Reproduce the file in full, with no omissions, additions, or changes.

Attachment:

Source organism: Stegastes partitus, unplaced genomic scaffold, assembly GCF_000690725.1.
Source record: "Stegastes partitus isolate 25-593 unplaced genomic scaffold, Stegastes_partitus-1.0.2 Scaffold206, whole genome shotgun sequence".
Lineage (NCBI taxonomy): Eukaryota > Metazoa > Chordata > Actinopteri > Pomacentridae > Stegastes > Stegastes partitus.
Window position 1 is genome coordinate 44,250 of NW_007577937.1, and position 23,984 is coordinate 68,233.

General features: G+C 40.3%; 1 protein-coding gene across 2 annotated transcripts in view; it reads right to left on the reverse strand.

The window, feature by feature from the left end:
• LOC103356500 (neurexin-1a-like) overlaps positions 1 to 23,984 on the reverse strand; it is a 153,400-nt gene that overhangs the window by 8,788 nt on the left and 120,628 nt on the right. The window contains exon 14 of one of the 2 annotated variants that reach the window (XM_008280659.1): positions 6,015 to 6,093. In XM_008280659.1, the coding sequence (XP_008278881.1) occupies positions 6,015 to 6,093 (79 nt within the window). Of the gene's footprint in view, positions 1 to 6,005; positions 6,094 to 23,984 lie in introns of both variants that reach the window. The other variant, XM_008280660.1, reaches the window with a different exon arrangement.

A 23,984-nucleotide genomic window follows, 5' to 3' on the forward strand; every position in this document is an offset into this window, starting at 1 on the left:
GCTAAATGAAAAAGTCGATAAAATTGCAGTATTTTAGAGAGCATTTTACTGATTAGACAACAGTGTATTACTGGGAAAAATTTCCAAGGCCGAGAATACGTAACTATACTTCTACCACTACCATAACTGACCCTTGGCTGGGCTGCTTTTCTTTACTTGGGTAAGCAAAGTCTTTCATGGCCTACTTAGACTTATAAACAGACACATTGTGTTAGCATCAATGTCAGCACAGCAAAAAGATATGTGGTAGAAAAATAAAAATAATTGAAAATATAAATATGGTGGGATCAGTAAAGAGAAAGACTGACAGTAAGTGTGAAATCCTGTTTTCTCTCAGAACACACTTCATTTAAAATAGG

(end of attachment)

Source organism: Stegastes partitus, unplaced genomic scaffold, assembly GCF_000690725.1.
Source record: "Stegastes partitus isolate 25-593 unplaced genomic scaffold, Stegastes_partitus-1.0.2 Scaffold206, whole genome shotgun sequence".
Lineage (NCBI taxonomy): Eukaryota > Metazoa > Chordata > Actinopteri > Pomacentridae > Stegastes > Stegastes partitus.
Window position 1 is genome coordinate 44,250 of NW_007577937.1, and position 23,984 is coordinate 68,233.

General features: G+C 40.3%; 1 protein-coding gene across 2 annotated transcripts in view; it reads right to left on the reverse strand.

The window, feature by feature from the left end:
• LOC103356500 (neurexin-1a-like) overlaps positions 1 to 23,984 on the reverse strand; it is a 153,400-nt gene that overhangs the window by 8,788 nt on the left and 120,628 nt on the right. The window contains exon 14 of one of the 2 annotated variants that reach the window (XM_008280659.1): positions 6,015 to 6,093. In XM_008280659.1, the coding sequence (XP_008278881.1) occupies positions 6,015 to 6,093 (79 nt within the window). Of the gene's footprint in view, positions 1 to 6,005; positions 6,094 to 23,984 lie in introns of both variants that reach the window. The other variant, XM_008280660.1, reaches the window with a different exon arrangement.

A 23,984-nucleotide genomic window follows, 5' to 3' on the forward strand; every position in this document is an offset into this window, starting at 1 on the left:
GCTAAATGAAAAAGTCGATAAAATTGCAGTATTTTAGAGAGCATTTTACTGATTAGACAACAGTGTATTACTGGGAAAAATTTCCAAGGCCGAGAATACGTAACTATACTTCTACCACTACCATAACTGACCCTTGGCTGGGCTGCTTTTCTTTACTTGGGTAAGCAAAGTCTTTCATGGCCTACTTAGACTTATAAACAGACACATTGTGTTAGCATCAATGTCAGCACAGCAAAAAGATATGTGGTAGAAAAATAAAAATAATTGAAAATATAAATATGGTGGGATCAGTAAAGAGAAAGACTGACAGTAAGTGTGAAATCCTGTTTTCTCTCAGAACACACTTCATTTAAAATAGG